Crazy Rich Asians: Movie Review

Ten minutes in, I realized that I had misunderstood the title. Crazy Rich Asians does not mean ‘Asians who are both Crazy and Rich.’ It means, Asians that are Crazy Rich. Very rich, extremely rich, super rich. I like that better. It’s not trashing Asians, calling them (or at least some of them) deranged. It’s saying ‘it’s crazy how rich these people are.’

In most respects, Crazy Rich Asians is a rom-com. It’s actually a fairly conventional one; built around an attractive young couple, who we root for to find Troo Luv in each other’s arms. It has many of the romantic comedy plot points. There’s the rush to the airport (implied, in this case, but still) by one member of the loving couple, to rescue the relationship in the nick of time. It has wise advice from the Gay Best Friend. Meanwhile, it bases the comedy on something other than the happy (then unhappy, but ultimately happy) couple, usually the funniest bits involving their best friends and/or eccentric family members. It’s just set in modern Asian culture, or a subset thereof. Asian culture, though one in which essentially all the characters have Western names, have studied at Cambridge or Yale, love Western pop music, and speak English, dipping only occasionally into Chinese. If you like romcoms, there’s no reason why you wouldn’t like this one.

In fact, you’ve seen it before. The main factors preventing the couple from uniting are basically class and family–class-based family expectations. Set it in modern England, and He’s from an aristocratic family, and She’s from the London East Side; same movie. Regency England: it’s Pride and Prejudice. Set it in LA, and it’s Clueless. New York? Maid in Manhattan. Make the girl a hooker, and it’s Pretty Woman. Remember Arthur? 1981, Dudley Moore, John Gielgud, Liza Minelli? This movie is basically Arthur.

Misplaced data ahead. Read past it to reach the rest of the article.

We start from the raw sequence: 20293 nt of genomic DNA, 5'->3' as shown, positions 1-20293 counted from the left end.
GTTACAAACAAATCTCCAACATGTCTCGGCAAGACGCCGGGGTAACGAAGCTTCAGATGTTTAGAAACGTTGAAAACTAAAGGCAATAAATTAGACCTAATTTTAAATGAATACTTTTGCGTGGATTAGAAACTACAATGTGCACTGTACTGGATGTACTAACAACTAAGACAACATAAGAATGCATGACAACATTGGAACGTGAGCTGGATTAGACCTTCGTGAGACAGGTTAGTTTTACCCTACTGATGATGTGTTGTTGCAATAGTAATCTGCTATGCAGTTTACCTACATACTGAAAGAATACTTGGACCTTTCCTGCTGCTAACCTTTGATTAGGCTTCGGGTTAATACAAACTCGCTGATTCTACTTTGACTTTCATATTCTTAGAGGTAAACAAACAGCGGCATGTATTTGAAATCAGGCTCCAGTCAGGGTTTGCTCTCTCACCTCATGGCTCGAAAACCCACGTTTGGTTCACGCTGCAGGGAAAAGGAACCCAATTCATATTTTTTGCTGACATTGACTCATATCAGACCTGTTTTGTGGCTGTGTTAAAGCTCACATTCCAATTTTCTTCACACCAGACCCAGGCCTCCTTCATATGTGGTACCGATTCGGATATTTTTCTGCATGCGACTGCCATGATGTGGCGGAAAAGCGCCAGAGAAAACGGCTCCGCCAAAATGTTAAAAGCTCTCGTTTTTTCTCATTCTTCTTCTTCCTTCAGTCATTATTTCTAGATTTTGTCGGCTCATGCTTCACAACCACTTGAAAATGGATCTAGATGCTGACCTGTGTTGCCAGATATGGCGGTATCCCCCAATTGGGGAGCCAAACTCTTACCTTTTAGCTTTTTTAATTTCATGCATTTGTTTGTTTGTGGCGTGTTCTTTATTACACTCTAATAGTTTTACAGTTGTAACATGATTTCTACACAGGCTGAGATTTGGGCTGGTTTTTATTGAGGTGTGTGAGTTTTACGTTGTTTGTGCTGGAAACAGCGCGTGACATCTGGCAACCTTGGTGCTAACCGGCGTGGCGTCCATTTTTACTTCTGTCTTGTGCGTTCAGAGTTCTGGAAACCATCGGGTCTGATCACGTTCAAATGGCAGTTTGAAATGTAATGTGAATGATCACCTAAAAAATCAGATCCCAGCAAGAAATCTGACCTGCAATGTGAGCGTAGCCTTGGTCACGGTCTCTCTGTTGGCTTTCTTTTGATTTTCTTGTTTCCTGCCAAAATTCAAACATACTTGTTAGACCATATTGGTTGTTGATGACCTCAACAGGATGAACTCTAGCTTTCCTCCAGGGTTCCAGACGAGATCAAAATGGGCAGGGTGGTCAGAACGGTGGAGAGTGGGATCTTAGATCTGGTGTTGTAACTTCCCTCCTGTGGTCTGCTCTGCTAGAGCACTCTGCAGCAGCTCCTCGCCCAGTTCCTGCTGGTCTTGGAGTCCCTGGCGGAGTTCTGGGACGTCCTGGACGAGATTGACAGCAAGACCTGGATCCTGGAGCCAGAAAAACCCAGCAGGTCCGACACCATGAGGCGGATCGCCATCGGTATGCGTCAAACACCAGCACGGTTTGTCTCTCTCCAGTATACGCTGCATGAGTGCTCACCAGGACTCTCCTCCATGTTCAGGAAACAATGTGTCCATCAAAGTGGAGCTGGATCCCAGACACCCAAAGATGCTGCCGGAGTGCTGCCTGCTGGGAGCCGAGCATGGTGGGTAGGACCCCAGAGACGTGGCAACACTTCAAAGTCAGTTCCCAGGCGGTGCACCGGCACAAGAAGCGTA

But there are, of course, subtle differences between All Other Romcoms Ever and this one, just as there are always differences between various movies in any genres, and those differences make the difference, between a terrific movie and a pedestrian one, or even a super-creepy one. (While You Were Sleeping, anyone?) Crazy Rich Asians is top-of-the-line.

Here’s why. Rachel Chu (Constance Wu), is an economics professor at NYU. Newly minted, we presume, because she’s young for a PhD, and certainly pre-tenure, but an academic hotshot, specializing in game theory. She’s a confident, capable, sensible and successful professional woman, with a career she loves and is good at. Her boyfriend, Nick Young (Henry Golding), is good looking, charming, and in love with her. None of that changes for either of them over the course of the movie. At the beginning of the movie, they’re a happy couple in love, and at the end of the movie, they’re still a happy couple in love. Their breakup (and of course they break up, it’s a romantic comedy) does not involve either of them meeting someone else, or anything silly like that. Rachel, if she loses Nick, will go back to New York, teach again, and presumably put her life back together. She wants to marry him, and will if nothing intervenes. But something does intervene, and there’s (momentary) trouble in paradise. Which she will survive.  I love that.